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Dyson 360 Eye Robot Vacuum

September 12, 2016 / no comments, on Tech


Say hello to Dyson’s robot vacuum cleaner, the Dyson 360 Eye. More than 10 years and £28 million after its first attempt, Dyson thinks it’s finally cracked the formula.

While it doesn’t resolve all the inherent issues with robot vacs, it’s the first model I’d happily recommend to a friend. It’s powerful enough to clean well on all surfaces, smart enough to navigate efficiently, and simple enough for anyone to use.


Setting up the Dyson 360 Eye is easy. Just plug in the pleasingly discreet A4-size charging dock, drop in the already assembled robot vac and, when it’s charged, hit the button on its top to start cleaning.

Okay, there’s a little more to it than that. You’ll need to make your home robot-proof first, by which I mean “tidy”, but the instructions are excellent. Things become marginally more complicated when you setup the Dyson Link app – more on that later – but first, let’s take a closer look at the robot itself.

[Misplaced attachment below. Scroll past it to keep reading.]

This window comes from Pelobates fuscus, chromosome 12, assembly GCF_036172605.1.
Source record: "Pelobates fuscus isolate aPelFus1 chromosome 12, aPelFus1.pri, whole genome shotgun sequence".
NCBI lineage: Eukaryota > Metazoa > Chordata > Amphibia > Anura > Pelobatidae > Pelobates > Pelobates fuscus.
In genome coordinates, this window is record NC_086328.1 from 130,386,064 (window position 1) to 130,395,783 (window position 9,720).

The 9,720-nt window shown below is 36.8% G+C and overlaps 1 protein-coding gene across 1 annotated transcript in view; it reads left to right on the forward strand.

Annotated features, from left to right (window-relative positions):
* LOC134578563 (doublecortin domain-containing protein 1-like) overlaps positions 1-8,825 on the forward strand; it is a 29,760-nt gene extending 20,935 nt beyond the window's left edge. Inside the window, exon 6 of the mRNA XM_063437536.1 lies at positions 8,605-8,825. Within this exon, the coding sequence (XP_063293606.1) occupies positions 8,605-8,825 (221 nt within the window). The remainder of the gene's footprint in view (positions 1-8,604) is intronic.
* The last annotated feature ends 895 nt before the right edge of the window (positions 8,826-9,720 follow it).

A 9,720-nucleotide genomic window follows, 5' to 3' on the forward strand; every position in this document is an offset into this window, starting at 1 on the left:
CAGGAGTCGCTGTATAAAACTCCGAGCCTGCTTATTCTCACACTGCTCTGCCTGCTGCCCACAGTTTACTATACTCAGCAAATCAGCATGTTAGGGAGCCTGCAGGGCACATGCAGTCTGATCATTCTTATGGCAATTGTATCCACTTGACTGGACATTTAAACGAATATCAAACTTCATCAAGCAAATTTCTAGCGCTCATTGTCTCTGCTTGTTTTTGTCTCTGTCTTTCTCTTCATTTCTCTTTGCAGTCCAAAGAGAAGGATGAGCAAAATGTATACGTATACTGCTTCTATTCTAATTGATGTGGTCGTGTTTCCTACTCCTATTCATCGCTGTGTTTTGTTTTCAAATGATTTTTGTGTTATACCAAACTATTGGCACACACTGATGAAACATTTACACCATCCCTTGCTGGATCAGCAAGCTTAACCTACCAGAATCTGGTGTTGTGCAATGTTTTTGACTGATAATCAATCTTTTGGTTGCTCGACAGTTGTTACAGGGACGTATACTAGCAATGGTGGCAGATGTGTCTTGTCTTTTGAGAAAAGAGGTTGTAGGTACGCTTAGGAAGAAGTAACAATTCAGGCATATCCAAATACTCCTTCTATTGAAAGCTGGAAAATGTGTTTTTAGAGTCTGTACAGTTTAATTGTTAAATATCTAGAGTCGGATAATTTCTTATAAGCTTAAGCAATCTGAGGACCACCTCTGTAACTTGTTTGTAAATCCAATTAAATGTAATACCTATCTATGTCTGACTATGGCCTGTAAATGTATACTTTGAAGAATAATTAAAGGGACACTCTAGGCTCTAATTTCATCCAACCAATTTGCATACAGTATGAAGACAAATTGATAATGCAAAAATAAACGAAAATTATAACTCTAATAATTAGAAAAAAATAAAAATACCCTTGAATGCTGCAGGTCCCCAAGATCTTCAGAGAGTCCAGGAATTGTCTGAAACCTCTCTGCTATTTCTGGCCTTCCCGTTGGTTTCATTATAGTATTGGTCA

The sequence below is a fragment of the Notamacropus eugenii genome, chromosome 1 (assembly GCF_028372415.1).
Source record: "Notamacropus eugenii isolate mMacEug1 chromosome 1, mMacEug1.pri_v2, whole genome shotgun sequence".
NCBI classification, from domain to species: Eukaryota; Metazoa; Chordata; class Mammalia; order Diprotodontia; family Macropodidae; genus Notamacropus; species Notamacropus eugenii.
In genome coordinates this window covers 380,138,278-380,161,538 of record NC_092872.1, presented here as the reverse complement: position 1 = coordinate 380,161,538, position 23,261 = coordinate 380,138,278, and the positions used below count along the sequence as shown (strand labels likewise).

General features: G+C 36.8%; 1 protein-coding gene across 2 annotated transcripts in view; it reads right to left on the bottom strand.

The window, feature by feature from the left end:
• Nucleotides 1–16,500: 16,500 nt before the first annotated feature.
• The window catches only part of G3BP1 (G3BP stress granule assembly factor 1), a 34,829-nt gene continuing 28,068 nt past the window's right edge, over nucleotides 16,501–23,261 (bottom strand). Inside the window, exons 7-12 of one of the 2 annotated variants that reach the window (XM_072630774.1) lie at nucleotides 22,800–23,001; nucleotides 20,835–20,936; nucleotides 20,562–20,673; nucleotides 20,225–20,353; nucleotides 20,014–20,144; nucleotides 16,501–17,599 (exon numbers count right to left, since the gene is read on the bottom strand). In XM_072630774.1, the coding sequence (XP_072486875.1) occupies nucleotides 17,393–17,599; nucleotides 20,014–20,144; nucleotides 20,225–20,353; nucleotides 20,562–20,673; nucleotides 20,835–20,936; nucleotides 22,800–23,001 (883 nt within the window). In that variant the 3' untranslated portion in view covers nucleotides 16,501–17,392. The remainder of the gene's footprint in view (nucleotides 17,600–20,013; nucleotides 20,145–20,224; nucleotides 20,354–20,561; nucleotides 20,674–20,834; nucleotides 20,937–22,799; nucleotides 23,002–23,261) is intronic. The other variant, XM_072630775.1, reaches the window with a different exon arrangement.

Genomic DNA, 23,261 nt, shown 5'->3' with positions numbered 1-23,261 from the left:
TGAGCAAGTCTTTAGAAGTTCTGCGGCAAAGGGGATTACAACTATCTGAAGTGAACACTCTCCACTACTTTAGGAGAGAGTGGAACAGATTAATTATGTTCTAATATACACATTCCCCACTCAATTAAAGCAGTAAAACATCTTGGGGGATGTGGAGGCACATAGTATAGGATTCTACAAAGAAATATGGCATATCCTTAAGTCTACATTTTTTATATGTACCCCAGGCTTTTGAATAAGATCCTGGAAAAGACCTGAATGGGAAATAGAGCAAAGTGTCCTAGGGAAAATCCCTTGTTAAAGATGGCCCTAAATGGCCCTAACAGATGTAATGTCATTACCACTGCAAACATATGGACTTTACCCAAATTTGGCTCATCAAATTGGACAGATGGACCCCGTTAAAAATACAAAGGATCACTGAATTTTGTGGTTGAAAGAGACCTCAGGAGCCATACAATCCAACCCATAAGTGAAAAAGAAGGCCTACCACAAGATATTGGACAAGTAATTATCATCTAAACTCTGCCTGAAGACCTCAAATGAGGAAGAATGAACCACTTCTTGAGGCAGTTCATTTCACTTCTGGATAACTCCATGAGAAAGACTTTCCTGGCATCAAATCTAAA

The Dyson 360 Eye is a neat little unit: smaller, yet taller, than rivals. It’s slightly narrower than an iPad Air and about as tall as seven DVD cases stacked on top of one another; it’s small enough to go places that most robot vacs can’t. On the flip side, it’s too tall to fit under the majority of sofas and beds – it managed to get under my bed, but sofas are out of the question.


But it isn’t this Dyson’s size that’s the most interesting design feature, it’s the 360-degree camera that inspires the name. It transforms this robot from a glorified dodgem to a self-driving dust-sucker of doom.

With one or two exceptions, robot vacs rely on a “bump and move” approach to get around: they bump into things, then find a way around them. Sensors detect steps and some models, such as the Roomba 880, employ acoustic sensors to detect the dirtiest areas. However, they’re essentially blind mice sporting digital whiskers and pre-programmed behaviour.

The Eye 360 isn’t blind. In fact, it sees in every direction simultaneously, which helps it to not only map out where it’s going, but also to avoid obstacles. It still bumps into things now and again, particularly items below its eye line, but the Dyson knows where it’s going in relation to where it’s been.  CLICK TO BUY



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